This story has a lot of valuable lessons to be learned. The first lesson, I think, that you can take from your experience is that you are wholly unqualified to deal with the political and management issues involved. Therefore, do not involve yourself in management or politics. The (non-technical) suggestions given have all involved either an upward appeal to authority, or coercive measures. These will only make matters worse for you. If you want to keep your job, and think that you actually have a chance to make things work, ingratiate yourself to some people who can support you if things go south. I doubt very much that you are being deliberately set up as a fall guy. The school, after all, has a need to stay somewhat technologically relevant, but they're doing it on increasingly less money.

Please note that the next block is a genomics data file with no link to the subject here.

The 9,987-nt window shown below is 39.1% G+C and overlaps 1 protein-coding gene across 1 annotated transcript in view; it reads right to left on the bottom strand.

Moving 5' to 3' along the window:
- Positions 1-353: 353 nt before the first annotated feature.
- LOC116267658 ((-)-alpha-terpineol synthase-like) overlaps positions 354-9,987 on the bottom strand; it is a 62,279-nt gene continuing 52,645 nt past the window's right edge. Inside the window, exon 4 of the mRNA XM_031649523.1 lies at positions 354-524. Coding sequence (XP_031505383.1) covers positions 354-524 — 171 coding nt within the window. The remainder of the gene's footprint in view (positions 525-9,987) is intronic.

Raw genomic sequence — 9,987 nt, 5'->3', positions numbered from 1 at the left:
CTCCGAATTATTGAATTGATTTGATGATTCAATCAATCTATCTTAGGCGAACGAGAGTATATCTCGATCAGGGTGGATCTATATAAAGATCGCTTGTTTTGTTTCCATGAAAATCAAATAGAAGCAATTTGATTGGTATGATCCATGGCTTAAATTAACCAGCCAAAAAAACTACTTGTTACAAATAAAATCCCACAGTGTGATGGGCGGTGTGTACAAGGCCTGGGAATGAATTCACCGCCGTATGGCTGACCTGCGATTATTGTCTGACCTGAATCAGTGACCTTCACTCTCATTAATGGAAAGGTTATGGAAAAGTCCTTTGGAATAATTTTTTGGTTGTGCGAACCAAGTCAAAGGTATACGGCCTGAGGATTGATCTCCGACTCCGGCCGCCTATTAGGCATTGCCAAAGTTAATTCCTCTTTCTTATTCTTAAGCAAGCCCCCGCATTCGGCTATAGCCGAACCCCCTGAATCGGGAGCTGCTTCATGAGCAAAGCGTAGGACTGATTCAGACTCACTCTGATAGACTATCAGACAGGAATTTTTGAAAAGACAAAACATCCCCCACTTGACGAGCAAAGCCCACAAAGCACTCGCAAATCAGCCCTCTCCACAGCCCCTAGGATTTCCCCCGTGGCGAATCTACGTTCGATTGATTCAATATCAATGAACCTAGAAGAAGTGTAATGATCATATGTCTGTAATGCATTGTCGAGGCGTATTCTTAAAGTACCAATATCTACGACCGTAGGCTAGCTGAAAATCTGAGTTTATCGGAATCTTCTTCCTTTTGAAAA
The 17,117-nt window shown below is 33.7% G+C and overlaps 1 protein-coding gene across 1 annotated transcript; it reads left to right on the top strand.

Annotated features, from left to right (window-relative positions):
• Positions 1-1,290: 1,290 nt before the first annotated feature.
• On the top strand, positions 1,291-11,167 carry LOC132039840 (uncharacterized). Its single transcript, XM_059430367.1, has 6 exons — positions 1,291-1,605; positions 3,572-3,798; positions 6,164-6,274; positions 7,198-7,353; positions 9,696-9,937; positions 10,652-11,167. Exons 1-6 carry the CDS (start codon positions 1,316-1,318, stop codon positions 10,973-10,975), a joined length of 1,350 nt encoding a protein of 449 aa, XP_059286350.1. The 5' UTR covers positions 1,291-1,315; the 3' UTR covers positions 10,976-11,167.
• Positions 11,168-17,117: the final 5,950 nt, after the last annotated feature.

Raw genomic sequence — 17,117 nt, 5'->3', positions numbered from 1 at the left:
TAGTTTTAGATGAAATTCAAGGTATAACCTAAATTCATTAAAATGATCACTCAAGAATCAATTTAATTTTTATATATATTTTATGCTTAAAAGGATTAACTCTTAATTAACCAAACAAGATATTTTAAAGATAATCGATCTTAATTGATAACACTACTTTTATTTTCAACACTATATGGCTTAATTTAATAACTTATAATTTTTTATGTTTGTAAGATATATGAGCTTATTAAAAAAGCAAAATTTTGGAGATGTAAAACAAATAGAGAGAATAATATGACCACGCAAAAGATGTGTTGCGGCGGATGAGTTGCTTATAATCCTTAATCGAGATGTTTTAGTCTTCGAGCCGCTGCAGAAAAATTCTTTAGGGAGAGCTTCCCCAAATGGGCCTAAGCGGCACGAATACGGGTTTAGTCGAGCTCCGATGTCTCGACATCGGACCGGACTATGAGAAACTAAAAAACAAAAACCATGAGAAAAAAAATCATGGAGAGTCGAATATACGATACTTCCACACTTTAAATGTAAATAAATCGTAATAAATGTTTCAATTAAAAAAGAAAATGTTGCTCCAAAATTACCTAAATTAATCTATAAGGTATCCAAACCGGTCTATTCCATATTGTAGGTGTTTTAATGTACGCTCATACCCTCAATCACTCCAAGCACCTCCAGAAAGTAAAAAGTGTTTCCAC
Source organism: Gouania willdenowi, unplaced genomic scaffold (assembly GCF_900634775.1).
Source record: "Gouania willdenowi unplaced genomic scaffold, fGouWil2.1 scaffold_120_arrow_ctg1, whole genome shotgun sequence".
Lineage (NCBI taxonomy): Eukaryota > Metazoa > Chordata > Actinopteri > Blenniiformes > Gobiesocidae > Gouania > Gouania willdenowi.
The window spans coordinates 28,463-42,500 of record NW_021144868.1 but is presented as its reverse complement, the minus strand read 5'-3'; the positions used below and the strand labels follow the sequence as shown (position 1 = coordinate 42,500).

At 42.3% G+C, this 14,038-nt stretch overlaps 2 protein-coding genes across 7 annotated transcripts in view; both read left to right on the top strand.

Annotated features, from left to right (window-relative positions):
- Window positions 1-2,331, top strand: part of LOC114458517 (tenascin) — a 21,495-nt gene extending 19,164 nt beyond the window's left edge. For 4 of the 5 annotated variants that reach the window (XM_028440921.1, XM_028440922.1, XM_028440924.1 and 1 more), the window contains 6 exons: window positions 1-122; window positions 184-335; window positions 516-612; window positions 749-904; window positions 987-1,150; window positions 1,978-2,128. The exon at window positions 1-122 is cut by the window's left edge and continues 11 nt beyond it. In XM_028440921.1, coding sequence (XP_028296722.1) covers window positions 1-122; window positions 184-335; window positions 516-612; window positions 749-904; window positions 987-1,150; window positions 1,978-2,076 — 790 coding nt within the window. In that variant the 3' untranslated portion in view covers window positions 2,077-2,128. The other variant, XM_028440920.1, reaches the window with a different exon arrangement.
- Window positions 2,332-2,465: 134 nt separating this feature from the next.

I'm guessing you went into education because you want to make a difference. Some people I know did as well, and they all tell the same story. Long, hard hours with very little acknowledgement. I would guess that's a reality of education these days. With a budget that's always short on funds, management will squeeze every last drop of effort from every employee. So, work under the assumption that the people who hold the purse strings are under at least as much pressure as you are. Maybe it's not true, but there's nothing you can do about it except quit.
Off the top of my head, the best people to get on your side are teachers and students. While you can't solve everything all at once, perhaps there are some small problems you can solve for specific people. And, while someone joked about making network maintenance an elective, there's probably some truth to it. I volunteered to help out the sole network admin when I was in high school. Perhaps some bright students would be willing to help out in exchange for some tutoring. The important thing is that some people know who you are and what you do, and can commiserate since your job is just as difficult as theirs. If it's important to you, hang in there. If it's not, then it's probably time to look for something less stressful.